860-880, which was built between 1949 and 1951, consists of two 26-story, exposed steel and glass apartment towers set at right angles on an irregular travertine plaza. Based on ideas and theories Mies had been perfecting since his earliest days as an independent architect in 1920s Berlin, the buildings redefined highrise living for the post-war generation.
Many architects and critics believe 860-880 is the closest Mies ever came to achieving his goal of less is more “skin and bones” architecture. According to the American Institute of Architects’ Guide to Chicago, “No other building(s) by Mies had as immediate or strong an impact on his American contemporaries, and the influence of these structures was to pervade much of modern architecture.”
860-880 is the third and largest Mies commission Krueck & Sexton, a firm more noted for its original work, has completed in recent years. The other two, all are in Chicago: Crown Hall on the campus of the Illinois Institute of Technology and the School of Social Service Administration at the University of Chicago.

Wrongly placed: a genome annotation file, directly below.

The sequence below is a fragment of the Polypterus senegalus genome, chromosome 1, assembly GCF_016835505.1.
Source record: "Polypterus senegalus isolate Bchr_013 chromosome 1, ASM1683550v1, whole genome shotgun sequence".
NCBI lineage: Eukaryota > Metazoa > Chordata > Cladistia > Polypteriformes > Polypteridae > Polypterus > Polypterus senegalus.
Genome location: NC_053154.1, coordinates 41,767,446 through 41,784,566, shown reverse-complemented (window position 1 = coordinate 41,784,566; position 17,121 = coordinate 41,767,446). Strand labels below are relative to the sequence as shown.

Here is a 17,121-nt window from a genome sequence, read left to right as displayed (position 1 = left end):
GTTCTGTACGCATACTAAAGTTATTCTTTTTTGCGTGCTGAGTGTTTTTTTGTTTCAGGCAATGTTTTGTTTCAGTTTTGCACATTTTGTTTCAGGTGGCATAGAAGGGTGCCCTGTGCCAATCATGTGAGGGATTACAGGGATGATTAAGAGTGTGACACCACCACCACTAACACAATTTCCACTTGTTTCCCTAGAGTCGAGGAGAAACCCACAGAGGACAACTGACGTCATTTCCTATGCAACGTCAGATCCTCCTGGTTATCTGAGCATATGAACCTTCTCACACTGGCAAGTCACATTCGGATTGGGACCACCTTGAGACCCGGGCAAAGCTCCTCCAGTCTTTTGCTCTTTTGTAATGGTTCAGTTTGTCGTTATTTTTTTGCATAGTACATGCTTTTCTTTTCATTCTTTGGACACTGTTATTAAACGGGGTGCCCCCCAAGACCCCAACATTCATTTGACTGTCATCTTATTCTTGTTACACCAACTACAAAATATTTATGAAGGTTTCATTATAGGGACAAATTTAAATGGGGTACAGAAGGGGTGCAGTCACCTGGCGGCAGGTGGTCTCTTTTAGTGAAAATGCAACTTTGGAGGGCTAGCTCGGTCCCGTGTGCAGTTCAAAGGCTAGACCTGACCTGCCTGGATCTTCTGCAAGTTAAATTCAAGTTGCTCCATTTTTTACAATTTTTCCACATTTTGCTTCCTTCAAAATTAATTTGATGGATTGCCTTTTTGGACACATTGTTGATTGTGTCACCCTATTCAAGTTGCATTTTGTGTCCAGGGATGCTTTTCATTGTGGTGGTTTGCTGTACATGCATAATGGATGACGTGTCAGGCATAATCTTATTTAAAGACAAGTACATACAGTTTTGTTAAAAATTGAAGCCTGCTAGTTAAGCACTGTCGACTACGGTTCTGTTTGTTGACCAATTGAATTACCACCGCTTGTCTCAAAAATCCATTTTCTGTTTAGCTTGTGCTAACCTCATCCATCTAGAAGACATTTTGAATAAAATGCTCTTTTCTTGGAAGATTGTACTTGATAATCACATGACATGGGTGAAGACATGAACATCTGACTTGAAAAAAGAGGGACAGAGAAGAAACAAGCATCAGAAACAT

Ludwig Mies van der Rohe, born Maria Ludwig Michael Mies (March 27, 1886 – August 17, 1969) was a German-American architect. He was commonly referred to and addressed by his surname, Mies, by his colleagues, students, writers, and others.
Ludwig Mies van der Rohe, along with Walter Gropius and Le Corbusier, is widely regarded as one of the pioneering masters of Modern architecture. Mies, like many of his post World War I contemporaries, sought to establish a new architectural style that could represent modern times just as Classical and Gothic did for their own eras. He created an influential 20th century architectural style, stated with extreme clarity and simplicity.
His mature buildings made use of modern materials such as industrial steel and plate glass to define interior spaces. He strived towards an architecture with a minimal framework of structural order balanced against the mplied freedom of free-flowing open space. He called his buildings “skin and bones” architecture.
He sought a rational approach that would guide the creative process of architectural design, and is known for his use of the aphorisms “less is more” and “God is in the details”.